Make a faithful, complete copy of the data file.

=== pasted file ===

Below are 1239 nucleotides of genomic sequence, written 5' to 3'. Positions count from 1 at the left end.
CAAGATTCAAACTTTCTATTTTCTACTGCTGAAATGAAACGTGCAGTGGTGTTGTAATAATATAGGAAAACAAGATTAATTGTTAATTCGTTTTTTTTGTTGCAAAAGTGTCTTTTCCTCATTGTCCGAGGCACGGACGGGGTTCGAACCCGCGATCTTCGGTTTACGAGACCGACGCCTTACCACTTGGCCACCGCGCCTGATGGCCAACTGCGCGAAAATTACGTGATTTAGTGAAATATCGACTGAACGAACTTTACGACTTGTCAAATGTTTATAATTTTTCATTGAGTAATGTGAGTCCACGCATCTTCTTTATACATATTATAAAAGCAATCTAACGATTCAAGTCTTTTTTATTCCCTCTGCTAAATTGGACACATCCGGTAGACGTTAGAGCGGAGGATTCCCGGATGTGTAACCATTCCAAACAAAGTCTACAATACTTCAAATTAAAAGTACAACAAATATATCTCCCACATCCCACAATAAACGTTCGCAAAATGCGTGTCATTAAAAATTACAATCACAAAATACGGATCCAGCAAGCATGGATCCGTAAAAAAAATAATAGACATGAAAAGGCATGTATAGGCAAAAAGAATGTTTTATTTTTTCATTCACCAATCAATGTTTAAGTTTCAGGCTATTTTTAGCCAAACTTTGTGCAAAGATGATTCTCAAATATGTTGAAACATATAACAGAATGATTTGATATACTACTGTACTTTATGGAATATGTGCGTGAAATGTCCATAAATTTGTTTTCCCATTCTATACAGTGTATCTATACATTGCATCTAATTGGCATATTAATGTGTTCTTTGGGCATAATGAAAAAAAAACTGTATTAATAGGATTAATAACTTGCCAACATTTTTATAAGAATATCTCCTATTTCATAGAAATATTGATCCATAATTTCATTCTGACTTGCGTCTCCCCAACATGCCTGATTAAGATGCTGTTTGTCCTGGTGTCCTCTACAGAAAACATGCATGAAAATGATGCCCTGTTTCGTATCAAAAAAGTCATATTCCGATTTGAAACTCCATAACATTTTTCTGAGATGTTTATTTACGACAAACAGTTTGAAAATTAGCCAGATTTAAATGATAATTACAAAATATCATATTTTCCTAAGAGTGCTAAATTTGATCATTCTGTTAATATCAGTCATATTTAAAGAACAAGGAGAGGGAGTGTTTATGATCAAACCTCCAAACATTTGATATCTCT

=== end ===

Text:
Below are 1239 nucleotides of genomic sequence, written 5' to 3'. Positions count from 1 at the left end.
CAAGATTCAAACTTTCTATTTTCTACTGCTGAAATGAAACGTGCAGTGGTGTTGTAATAATATAGGAAAACAAGATTAATTGTTAATTCGTTTTTTTTGTTGCAAAAGTGTCTTTTCCTCATTGTCCGAGGCACGGACGGGGTTCGAACCCGCGATCTTCGGTTTACGAGACCGACGCCTTACCACTTGGCCACCGCGCCTGATGGCCAACTGCGCGAAAATTACGTGATTTAGTGAAATATCGACTGAACGAACTTTACGACTTGTCAAATGTTTATAATTTTTCATTGAGTAATGTGAGTCCACGCATCTTCTTTATACATATTATAAAAGCAATCTAACGATTCAAGTCTTTTTTATTCCCTCTGCTAAATTGGACACATCCGGTAGACGTTAGAGCGGAGGATTCCCGGATGTGTAACCATTCCAAACAAAGTCTACAATACTTCAAATTAAAAGTACAACAAATATATCTCCCACATCCCACAATAAACGTTCGCAAAATGCGTGTCATTAAAAATTACAATCACAAAATACGGATCCAGCAAGCATGGATCCGTAAAAAAAATAATAGACATGAAAAGGCATGTATAGGCAAAAAGAATGTTTTATTTTTTCATTCACCAATCAATGTTTAAGTTTCAGGCTATTTTTAGCCAAACTTTGTGCAAAGATGATTCTCAAATATGTTGAAACATATAACAGAATGATTTGATATACTACTGTACTTTATGGAATATGTGCGTGAAATGTCCATAAATTTGTTTTCCCATTCTATACAGTGTATCTATACATTGCATCTAATTGGCATATTAATGTGTTCTTTGGGCATAATGAAAAAAAAACTGTATTAATAGGATTAATAACTTGCCAACATTTTTATAAGAATATCTCCTATTTCATAGAAATATTGATCCATAATTTCATTCTGACTTGCGTCTCCCCAACATGCCTGATTAAGATGCTGTTTGTCCTGGTGTCCTCTACAGAAAACATGCATGAAAATGATGCCCTGTTTCGTATCAAAAAAGTCATATTCCGATTTGAAACTCCATAACATTTTTCTGAGATGTTTATTTACGACAAACAGTTTGAAAATTAGCCAGATTTAAATGATAATTACAAAATATCATATTTTCCTAAGAGTGCTAAATTTGATCATTCTGTTAATATCAGTCATATTTAAAGAACAAGGAGAGGGAGTGTTTATGATCAAACCTCCAAACATTTGATATCTCT